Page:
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Using 'à' (to/in) and 'de' (from/of) with cities (prepositions)

Look at these sentences using à and de:

Je vais à Paris
I'm going to Paris

Il va au Havre.
He's going to Le Havre

Elle est à New York.
She is in New York.

Note that you use à when describing going to or being in a city.  
And you use de to indicate being, coming or returning from a city. 


ATTENTION: 
With city names containing a definite article (e.g. La Rochelle / Le Havre), you will use à La or de La for feminine nouns, and the contracted forms au or du for masculine nouns:

Il revient de Londres
He's coming back from London.

Je suis de La Rochelle
I'm from La Rochelle

On va à La Nouvelle-Orléans la semaine prochaine.
We're going to New Orleans next week.

Mon oncle vient du Havre.
My uncle comes from Le Havre.

Learn more about these related French grammar topics

Examples and resources

Il va au Havre.
He's going to Le Havre


Mon oncle vient du Havre.
My uncle comes from Le Havre.


Je viens de Paris
I'm coming from Paris


On va à La Nouvelle-Orléans la semaine prochaine.
We're going to New Orleans next week.


Je vais à Paris
I'm going to Paris


Je suis de La Rochelle
I'm from La Rochelle


Il revient de Londres
He's coming back from London.


Elle est à New York.
She is in New York.


Q&A

Stewart

Kwiziq community member

23 June 2018

0 replies

Use of sur ?

In 'Lawless French - Grammar Lessons there is the following example denoting 'going to' that uses SUR not À.

un vol SUR Paris > a flight to Paris

'sur' is not mentioned in the lesson above, could you please explain.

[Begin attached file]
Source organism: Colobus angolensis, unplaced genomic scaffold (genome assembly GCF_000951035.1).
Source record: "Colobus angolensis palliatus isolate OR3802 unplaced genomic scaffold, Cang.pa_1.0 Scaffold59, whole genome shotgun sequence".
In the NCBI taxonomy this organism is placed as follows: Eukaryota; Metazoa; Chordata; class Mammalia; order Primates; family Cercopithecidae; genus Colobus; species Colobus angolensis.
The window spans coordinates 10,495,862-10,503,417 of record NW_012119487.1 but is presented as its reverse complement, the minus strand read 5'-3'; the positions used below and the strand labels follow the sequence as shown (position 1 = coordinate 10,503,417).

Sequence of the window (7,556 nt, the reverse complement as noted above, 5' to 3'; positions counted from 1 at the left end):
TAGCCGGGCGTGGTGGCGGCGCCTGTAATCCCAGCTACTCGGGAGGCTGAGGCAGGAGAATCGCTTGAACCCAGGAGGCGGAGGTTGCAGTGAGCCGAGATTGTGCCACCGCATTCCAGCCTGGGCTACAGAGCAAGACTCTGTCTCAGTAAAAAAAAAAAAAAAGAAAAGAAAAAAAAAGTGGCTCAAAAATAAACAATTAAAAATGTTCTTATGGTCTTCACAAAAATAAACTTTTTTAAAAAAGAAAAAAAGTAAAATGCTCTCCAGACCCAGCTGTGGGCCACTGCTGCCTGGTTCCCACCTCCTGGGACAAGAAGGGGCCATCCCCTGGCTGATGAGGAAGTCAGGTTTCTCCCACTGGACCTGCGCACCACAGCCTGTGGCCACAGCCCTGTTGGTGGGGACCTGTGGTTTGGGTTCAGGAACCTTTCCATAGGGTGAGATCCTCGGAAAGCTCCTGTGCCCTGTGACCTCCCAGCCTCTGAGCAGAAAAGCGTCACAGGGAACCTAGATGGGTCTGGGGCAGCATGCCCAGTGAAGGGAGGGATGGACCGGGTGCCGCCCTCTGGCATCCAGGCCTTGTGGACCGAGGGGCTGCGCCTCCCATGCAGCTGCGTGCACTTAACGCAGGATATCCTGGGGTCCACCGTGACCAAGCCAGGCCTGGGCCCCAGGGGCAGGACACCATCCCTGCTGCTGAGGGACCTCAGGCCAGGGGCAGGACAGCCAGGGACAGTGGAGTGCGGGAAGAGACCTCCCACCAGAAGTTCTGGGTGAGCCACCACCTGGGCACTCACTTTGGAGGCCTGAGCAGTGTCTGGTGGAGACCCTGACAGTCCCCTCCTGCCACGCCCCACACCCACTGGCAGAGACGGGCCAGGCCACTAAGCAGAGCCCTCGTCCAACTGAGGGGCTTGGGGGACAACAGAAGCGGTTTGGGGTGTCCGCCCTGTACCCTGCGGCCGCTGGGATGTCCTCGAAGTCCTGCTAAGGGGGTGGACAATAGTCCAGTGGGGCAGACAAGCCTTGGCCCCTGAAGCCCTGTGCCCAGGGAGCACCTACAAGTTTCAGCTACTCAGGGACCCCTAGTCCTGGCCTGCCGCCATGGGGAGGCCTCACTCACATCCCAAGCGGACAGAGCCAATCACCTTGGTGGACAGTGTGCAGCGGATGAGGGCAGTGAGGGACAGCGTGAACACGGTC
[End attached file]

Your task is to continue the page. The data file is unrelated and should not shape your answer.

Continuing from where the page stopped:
Emily

Kwiziq community member

25 December 2017

2 replies

How do you know whether to use à or de in front of the place name?

Ron

Kwiziq community member

26 December 2017

26/12/17

Bonsoir Emily,


«à» is used to denote GOING TO a place,
i.e. je vais à Paris or je vais au cinéma.


«de» is used to express COMING FROM a place,
i.e je viens de Paris or je viens du cinéma.


Je vais de Londres à Paris.
I'm going from London to Paris.

Sharmila

Kwiziq community member

14 January 2018

14/01/18

Following the verbs venir or aller

Rene

Kwiziq community member

23 December 2017

3 replies

Micro quiz -

There doesn't seem to be a micro quiz in this lesson.

Ron

Kwiziq community member

25 December 2017

25/12/17

Is there a green bar where the quiz usually is? The quiz shows on my PC for the lesson

Rene

Kwiziq community member

25 December 2017

25/12/17

Ron, merci pour votre réponse. It doesn't show on my Smartphone, but I just tried it on my laptop and I can see the micro-quiz. I'll keep this in mind next time a micro-quiz "disappears". :-)

Gruff

Kwiziq language super star

16 February 2018

16/02/18

You'll be pleased to know micro kwizzes have been restored. You can read more here:


https://progress.lawlessfrench.com/blog/micro-kwizzes-back/

Johnny

Kwiziq community member

27 July 2016

1 reply

City name that has an article?

Is there a way to know which city has an article in its name? Is there a list? Are Los Angeles and Las Vegas considered cities with an article?

Laura

Kwiziq language super star

27 July 2016

27/07/16

No, they're not, because those aren't French articles (they're Spanish), so they're just considered part of the name.

I looked, but couldn't find a definitive list.

Janice

Kwiziq community member

6 June 2016

2 replies

Hello, I'm struggling with these preopositions! So you say

Janice

Kwiziq community member

6 June 2016

6/06/16

Sorry - pressed enter and posted too soon :-)

So, you say...
Il est en Angleterre maintenant = He's in England now.

Yet
Elle est à New York = She is in New York

I can't see the difference! They are both IN somewhere.
Thanks

Laura

Kwiziq language super star

6 June 2016

6/06/16

Bonjour Janice,

This is just a particularity of French: you need à with cities, but au or en with countries, depending on their gender.
I'll be right with you...